Mets manager Terry Collins wasn’t forthright Saturday night, but the subtext was clear: top prospect Noah Syndergaard would not throw a major league pitch this season.
“You’ve got to be more consistent” Collins said in reference Syndergaarrd, “He’s had some good games, but he’s had some rough games.”
Another source close to the team was more blunt.
““The results are just not there,” the source told the NY Daily News‘s Kristie Ackert . “We know he’s talented, but we just aren’t seeing the results yet. He’s young and it shows.”
The rough games, the results, that the twin sources spoke of were on full display friday night, when the 21 year old right-hander gave up six runs over six innings in a start against New Orleans.
Noah Syndergaard, the game’s 19th best prospect per Baseball America, was originally expected to follow in the footsteps of Matt Harvey and Zach Wheeler before him, and earn a mid-season promotion after a few months in Triple-A. Yet five months into the year, he remains in the Las Vegas rotation with no change in sight.
And while there is certainly an argument to be made – namely his 4.87 ERA – that the hard-throwing right-hander’s performance has not merited a call up, this smells to me more of service time consideration than performance evaluation.
As Collins passingly acknowledged Saturday night, Syndergaard pitches in Las Vegas, one of the worst pitcher’s ballparks in what is arguably the most hitter-friendly league (The PCL) in North American professional baseball. The thin, dry Nevada air not only allows balls to travel much farther off the bat than they normally would, but also prevents pitchers from getting the proper spin on their breaking pitches.
The latter point can be a major problem for the import from Toronto, who relies on a plus curveball as one of his chief secondary offerings. “A hook from hell,” Collins called it in Spring Training.
Those things considered, Syndergaard’s 2014 campaign actually looks like a strong one, marked by growth and development; his ugly ERA, the product of poor luck and uncontrollable ballpark effects
In Friday’s six run performance, Syndergaard also managed to strike out eight Zephyrs and issue only one walk. A 6’6, 240 pound presence who can leverage the ball hard downhill, he induced eight ground ball outs and just four flyouts.
In fact, his peripherals have been solid almost all year and have actually improved as the season has worn on. Since July 22nd, Syndergaard owns a 2.95 ERA across seven starts and 39.2 innings, across which he has fanned 48 batters and brought up his seasonal strikeout rate to 9.84 batters per nine innings, second in the PCL. His walk rate over that span is 3.7 per nine, slightly higher than his 2.96 BB/9 for the year but still respectable.
The result is a Fielding Independent Pitching of 3.77, the third best mark in the Pacific Coast League. His paradoxically poor ERA is largely a product of his exorbitant .382 batting average on balls in play, a number that also traces its roots to his home environment.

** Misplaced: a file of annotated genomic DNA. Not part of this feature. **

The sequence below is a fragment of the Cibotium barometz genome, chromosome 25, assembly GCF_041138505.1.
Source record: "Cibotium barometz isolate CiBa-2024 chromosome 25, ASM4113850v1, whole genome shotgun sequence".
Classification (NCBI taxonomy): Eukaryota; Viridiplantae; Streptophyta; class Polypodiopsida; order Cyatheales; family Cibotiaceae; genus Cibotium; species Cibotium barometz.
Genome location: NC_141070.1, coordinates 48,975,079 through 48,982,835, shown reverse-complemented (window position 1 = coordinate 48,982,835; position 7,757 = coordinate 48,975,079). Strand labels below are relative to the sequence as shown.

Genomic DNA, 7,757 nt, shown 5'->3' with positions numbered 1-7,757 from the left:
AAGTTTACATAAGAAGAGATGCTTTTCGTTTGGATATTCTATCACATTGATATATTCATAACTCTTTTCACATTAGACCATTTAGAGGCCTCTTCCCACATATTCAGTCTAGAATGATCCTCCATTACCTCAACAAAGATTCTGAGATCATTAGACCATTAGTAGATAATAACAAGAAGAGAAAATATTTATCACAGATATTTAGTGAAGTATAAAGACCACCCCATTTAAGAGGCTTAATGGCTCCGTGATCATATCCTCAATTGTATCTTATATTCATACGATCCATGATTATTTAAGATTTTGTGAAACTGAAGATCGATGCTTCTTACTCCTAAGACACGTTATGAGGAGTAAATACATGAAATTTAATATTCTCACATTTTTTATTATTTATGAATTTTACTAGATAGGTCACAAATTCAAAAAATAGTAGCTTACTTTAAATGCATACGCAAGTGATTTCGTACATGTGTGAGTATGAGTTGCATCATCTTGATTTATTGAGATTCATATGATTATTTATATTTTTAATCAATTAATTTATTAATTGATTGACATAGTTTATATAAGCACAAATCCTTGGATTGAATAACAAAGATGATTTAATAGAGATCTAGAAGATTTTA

To prevent the Nevada air from turning every game into the 2008 home run derby, the 51′s followed the Rockies lead and built an expansive ballpark, with a center-field wall that stands 433 feet from home plate. Much as it does in Denver, this set-up allows troves of bloops and fly balls to fall between the outfielders. Indeed, Syndergaard has allowed 61 more hits this season than last, despite throwing only 6 1/3 more innings.
To quote ESPN.com senior analyst and former Blue Jays scouting executive Keith Law, “Syndergaard’s numbers in AAA are fantastic, not disappointing”
The Mets cannot be incognizant or apathetic to these numbers. Led by Moneyball architects GM Sandy Alderson and player development director Paul Depodesta, they embrace statistics and sabemetrics as much as any other team in baseball.
And from the scouting side, what does Syndergaard have left to learn? At 21, he is certainly not a complete pitcher, but he already has three above average/plus pitches. His fastball has sink and was 97-99 MPH even in his final inning friday night, and while scouts are split on whether his change-up or curveball is better, most agree they are both more than major league ready.
And having never posted a walk rate above 3.0 in his professional career, his control is spot-on, certainly better than Wheeler’s at the time of his MLB debut in 2013.
But ten games under .500 and nine games out of a playoff spot with 32 games to go, New York has little to gain by promoting Syndergaard, and a year of free agency to lose. If they keep him down until the end of next April, the right-hander will become a free agent in 2022 instead of 2021. That not only has the value to the Mets, but could also make him more attractive in a trade for a veteran or young bat this off-season.
Clubs are loathe to admit that they consider service time when deciding on prospect promotions, so the Mets will hide behind Syndergaard’s innings limit, as Collins did Saturday night. He threw 117 2/3 innings, so, Ackert notes, his max for 2014 should be about 150 and he has 124 1/3 frames thus far. After two more regular season Las Vegas starts and the PCL playoffs, he won’t have anything left.
Of course, they could also give Syndergaard one short outing on the 27th and promote him on September 1st, leaving him enough innings for three starts down the stretch.
Alderson, though, seems to have made his choice.